Keyes D. Metcalf. Planning Academic and Research Library Buildings. 2nd ed. by Philip D. Leighton and David C. Weber. Chicago: American Library Association, 1986. 630 pp. $60. ISBN 0-8389-3302-3.Reviewed by M. A. Garrison and W. P. Lull
Keyes Metcalf's classic book, "Planning Academic and Research Library Buildings," written in the early 1960s and sponsored by the American Library Association, has been reissued, revised, and updated by Philip Leighton and David Weber. Mr. Metcalf's distinguished career included 60 years of experience in planning library spaces and hundreds of building projects.
The book is intended to assist many different individuals, who fall into two basic groups--the library professionals, and the design professionals: architects, engineers and consultants. It presents planning, programming, design, construction, and occupancy processes in chronological order. The book provides an excellent survey of the process and phases of planning for library buildings and provides much useful technical information useful for space planning and interior design. Read in its entirety, it will assist librarians and administrators in understanding the task before them in planning a library project.
The book is a singular resource for library planning, bringing a broad spectrum of information together. It has a glossary of construction terms and provides many good examples. Many actual library examples, with figures and floor plans, are used, adding substantially to the value of the material. It highlights many problems well but frequently fails to suggest solutions which the reader can use.
Unfortunately it is a textbook and not a reference book--it must be read in toto to have a complete and balanced understanding. In many cases it digresses into general architectural issues, suitable for an architectural student, which may confuse the library professional, since many of the digressions are not germane to good library design.
On some issues the book fails to be complete either for the design professional or for the library professional. Although the book covers the form of a planning project, it fails as a library project management guide. For example, it suggests using the excellent "Project Process" chart on page 7. With its "energy budget" aspects, and omission of several key library process issues, the chart is for a typical building and not a library. From this reviewer's experience in working with Mr. Tom McClellan (principal with McClellan and Copenhagen, the source for the project process chart), each type of project needs special project processes, and his chart is generic rather than specifically oriented to libraries.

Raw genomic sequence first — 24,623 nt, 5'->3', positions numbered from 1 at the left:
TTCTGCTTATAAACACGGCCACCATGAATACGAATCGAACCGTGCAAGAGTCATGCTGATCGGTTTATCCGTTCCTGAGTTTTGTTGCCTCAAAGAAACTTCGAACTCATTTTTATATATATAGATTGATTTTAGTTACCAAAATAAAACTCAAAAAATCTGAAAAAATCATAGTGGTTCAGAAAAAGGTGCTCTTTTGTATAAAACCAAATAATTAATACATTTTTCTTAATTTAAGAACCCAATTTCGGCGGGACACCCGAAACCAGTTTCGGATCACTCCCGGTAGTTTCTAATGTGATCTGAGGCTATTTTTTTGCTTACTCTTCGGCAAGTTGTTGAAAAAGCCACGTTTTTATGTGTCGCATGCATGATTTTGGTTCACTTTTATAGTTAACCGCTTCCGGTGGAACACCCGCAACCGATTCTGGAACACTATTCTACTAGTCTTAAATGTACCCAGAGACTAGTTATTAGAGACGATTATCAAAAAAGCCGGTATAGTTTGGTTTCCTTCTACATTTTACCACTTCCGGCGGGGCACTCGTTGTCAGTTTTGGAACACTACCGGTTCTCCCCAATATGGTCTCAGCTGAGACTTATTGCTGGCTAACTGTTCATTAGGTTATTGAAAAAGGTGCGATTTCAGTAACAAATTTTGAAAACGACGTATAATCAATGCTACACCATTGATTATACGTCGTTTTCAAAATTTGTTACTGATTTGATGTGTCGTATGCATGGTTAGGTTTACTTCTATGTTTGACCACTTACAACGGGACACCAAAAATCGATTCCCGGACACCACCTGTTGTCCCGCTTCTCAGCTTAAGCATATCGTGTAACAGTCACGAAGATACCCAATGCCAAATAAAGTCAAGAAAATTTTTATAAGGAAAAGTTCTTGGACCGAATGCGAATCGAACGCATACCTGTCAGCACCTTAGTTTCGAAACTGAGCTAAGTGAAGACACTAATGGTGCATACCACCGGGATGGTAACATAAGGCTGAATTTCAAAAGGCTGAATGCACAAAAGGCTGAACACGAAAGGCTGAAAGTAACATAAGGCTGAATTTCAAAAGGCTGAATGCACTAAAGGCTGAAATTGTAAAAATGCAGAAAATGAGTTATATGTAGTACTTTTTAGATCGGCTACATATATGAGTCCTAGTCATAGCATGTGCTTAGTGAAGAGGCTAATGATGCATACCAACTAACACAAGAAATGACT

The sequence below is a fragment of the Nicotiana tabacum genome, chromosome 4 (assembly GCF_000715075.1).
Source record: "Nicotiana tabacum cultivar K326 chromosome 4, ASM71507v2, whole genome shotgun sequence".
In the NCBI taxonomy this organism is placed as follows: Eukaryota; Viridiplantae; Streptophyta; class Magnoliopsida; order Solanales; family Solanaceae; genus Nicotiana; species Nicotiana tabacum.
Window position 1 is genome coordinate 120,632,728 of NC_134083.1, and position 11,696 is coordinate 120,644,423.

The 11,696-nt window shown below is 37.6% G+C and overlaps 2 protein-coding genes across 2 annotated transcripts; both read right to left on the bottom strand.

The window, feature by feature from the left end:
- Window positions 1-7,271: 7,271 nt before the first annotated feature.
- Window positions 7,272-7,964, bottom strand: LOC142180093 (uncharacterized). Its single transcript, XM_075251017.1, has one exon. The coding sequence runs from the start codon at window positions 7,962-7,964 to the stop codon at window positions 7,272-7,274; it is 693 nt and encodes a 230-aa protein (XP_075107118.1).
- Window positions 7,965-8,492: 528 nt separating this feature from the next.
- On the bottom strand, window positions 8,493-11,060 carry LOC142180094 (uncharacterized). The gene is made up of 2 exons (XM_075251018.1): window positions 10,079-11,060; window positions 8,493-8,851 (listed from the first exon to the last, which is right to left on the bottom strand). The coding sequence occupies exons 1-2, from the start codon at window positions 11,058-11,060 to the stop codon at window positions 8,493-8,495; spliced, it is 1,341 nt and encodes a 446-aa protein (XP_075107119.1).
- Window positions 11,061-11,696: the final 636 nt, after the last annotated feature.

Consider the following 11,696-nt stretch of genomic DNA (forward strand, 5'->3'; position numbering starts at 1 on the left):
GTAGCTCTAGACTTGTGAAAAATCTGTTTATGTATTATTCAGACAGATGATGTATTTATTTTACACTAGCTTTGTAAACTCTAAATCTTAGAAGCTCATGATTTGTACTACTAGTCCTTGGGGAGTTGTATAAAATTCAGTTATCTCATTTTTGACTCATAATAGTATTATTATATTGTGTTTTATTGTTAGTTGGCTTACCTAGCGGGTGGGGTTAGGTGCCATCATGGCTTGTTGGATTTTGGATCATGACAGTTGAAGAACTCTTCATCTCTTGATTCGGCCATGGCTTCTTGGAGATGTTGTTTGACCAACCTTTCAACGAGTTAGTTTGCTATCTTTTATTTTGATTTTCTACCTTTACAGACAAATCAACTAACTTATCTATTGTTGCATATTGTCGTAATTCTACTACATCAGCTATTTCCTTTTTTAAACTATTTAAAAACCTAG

Although the book attempts to encourage better library buildings in general, it could have achieved more success had it not been divided into two parts: one for the design professionals and one for library professionals. Currently, materials in this book that are useful to the design professionals are usually quite good but cumbersome to locate, and need reorganization or stronger indexing and cross-referencing. The portions useful to library professionals need to be strengthened and to have many areas clarified and elaborated, placing more emphasis on library design issues. The book also fails to give library professionals advice and information they need to avoid serious problems with library planning in the real world.
From our experience, some primary planning issues omitted from the library side are:
1) The design professionals, the architects, engineers and consultants work for the library professionals, not vice versa. The library design does not belong to the design professionals. The library professionals should make the design professionals explain every aspect of the design, and object to any part or expense that is not what was intended or programmed.
2) When selecting design professionals of any kind, the library client should call the library professionals and conservators involved with their recent library projects and find out the successes and failures of their previously built libraries. Even if they have never designed a library before, their previous clients should still be called to find out what they would have done differently.
3) The architectural profession is generally underpaid due to oversupply of architectural graduates and architectural firms. Architectural firms often have substantial staff turnover due to the boom and bust cycle of the construction industry.
4) The library client should write everything down that needs to be resolved, and be sure everyone gets a copy.
5) The client should also be wary of anything or anyone who wants to save "energy". With obvious exceptions (such as low light levels, minimum glazing, efficient motors), a good conservation environment for a library collection has a tendency to spend energy to save the books. Most energy conserving systems save energy at the expense of the books, with the "energy crisis" causing many library environment disasters, such as "watt-miser" fluorescent lamps, air economizers and daylighting.